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Who we connect to, and have relationships with, is a huge part of our lives. Our connections help to form our identity, influence our happiness, and often have an impact on our overall mental health. Our connections can greatly influence our recovery journey and need to be considered and evaluated throughout sobriety to ensure that we are surrounding ourselves with people who are good for our recovery. There are many different reasons why we may be surrounding ourselves with people who are not the healthiest of choices. While everyone has unique situations, these tips will help you to get started analyzing your bonds to ensure they are healthy and productive for you. Here are a few reasons why your connections may be negative. 

Feeling Obligated 

Oftentimes we feel an obligation to see our family, get together with them, maybe even live with them. We feel an alliance with them, a connection because we come from the same group. We find ourselves putting up with behaviors, making excuses, and harboring resentment all because we feel obligated to have a relationship with people who we consider our family. Having relationships that cause stress or anxiety can be detrimental to our sobriety. Understanding what your limits are and what you are willing to accept is key. Sometimes all it takes is a clear and concise conversation with our loved ones to better explain what we need from them to maintain our healthy living. 

Relationships That Enable 

Relationships with people who enabled your addiction in the past are among the most unhealthy for those recovering from addiction. As an addict, you probably found yourself in many enabling relationships. You made excuses for people, and they made excuses for you. Whether this dynamic was taking place between friends or family, it is not one you want to continue in your life of sobriety. Relationships such as these are dangerous and could lead to possible relapse. You worked so hard to get sober, go to treatment, and gain appropriate coping skills. Do not jeopardize your sobriety with relationships that can be avoided or managed with some thought. Often we view these relationships as unavoidable, simply because that is how they have always been. However, now that you are leading a sober life, situations may need to change. It is possible to change the dynamic of a relationship by putting in some effort and creating stable boundaries. This change could benefit not only the other person but you as well. 

Toxic Relationships 

When we have strong relationships with people, we grow very attached to them. It is hard to cut people from your life when they mean a lot to you, or they have been a part of your life for a long time. Sometimes it is hard to grasp the concept of that person–even their negativity–not being in your life. Who we choose to stay close to however, can impact our long-term sobriety. Stress has a profound impact on how we process our daily challenges. Remaining sober is a commitment you make every single day. Toxic relationships can add a layer of stress that may make other challenges even more difficult. You have worked for and will continue to work for your sobriety. When you sit down and really think about it, you will probably realize that you do not have space, time, or energy to give to toxic relationships anymore.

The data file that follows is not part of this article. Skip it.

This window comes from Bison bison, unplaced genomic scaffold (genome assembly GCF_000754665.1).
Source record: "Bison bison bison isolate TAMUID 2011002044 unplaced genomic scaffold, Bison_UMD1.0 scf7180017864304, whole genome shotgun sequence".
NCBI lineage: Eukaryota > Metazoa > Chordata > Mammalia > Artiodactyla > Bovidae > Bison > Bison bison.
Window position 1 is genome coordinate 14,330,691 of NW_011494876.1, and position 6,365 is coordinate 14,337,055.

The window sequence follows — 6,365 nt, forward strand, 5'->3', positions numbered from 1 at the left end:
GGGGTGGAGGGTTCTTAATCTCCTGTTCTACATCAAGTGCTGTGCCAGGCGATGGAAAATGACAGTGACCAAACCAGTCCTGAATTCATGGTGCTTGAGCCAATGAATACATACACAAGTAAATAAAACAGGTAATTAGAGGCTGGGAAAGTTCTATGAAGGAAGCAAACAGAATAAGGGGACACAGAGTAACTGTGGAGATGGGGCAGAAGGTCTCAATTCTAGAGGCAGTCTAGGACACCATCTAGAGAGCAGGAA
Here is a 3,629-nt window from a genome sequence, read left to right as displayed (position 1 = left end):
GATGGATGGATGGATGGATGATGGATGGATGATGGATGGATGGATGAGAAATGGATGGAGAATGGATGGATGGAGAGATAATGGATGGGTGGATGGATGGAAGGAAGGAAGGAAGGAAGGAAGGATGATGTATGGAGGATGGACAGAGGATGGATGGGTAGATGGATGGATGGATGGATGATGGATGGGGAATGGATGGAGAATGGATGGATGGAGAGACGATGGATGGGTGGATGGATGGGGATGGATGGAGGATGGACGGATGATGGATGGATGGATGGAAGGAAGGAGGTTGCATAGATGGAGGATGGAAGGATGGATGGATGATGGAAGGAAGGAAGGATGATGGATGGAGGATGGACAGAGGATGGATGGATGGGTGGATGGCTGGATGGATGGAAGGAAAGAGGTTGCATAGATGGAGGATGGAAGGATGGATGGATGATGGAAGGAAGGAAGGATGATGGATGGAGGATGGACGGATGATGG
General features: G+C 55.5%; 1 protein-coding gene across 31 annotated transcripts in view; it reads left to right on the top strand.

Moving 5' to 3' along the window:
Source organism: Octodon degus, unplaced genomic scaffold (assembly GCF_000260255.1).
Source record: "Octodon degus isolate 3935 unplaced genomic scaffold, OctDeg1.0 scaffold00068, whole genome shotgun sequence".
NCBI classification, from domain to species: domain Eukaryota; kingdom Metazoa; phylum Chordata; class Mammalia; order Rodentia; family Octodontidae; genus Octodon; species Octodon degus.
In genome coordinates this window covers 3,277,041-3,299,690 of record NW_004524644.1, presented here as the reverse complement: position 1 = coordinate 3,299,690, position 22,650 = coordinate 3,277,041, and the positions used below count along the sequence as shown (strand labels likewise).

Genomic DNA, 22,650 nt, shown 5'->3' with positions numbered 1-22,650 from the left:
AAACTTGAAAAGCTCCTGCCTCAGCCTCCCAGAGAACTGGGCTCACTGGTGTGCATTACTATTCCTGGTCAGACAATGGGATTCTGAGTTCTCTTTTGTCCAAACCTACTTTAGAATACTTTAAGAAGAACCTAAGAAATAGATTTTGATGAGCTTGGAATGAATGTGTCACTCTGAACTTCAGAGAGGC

Why We Stay

There are so many different reasons as to why you stay in relationships with people who are not really that healthy for you. For a lot of people, it comes down to comfort. You have always been friends with that group, or you have always lived with that person. It is your comfort zone, your square box that you know by heart. Even though a relationship is harmful, you may be scared to step out of your comfort zone and meet new people. You have worked hard and gone through very tough days getting sober and working through challenges. Do not risk your sobriety on people who do not bring positivity into your life. Learning to work through the fear of separation is a great life skill. Just like you learned in treatment, taking the time to really think about what you need and want is the key to success. If you really do not want to remove someone fully from your life, take the time to sit down and talk it through. Be clear and concise about what you need from that person and what you want. It will be worth all of the hard work and determination


Who we create bonds with, and surround ourselves with, is a very important part of our daily lives. Our social connection is very important to our mental health and daily sobriety. Learning to understand why someone is not a healthy choice for you is important. Just because you love someone and are comfortable with them does not mean they are someone you should have in your life. Take the time to understand who you feel obligated to, who is toxic, and who is enabling. Have open dialogue as to what is acceptable and what is not.  Sometimes relationships have the ability to change and morph into something new, something that you need. Other times the relationship or the person is not able to change. Here at The Guest House, we are ready to help you continue on your sober path. Call us today at (855) 483-7800 to learn more about our programs, the life skills we teach, and how we can help you at any stage of the recovery process.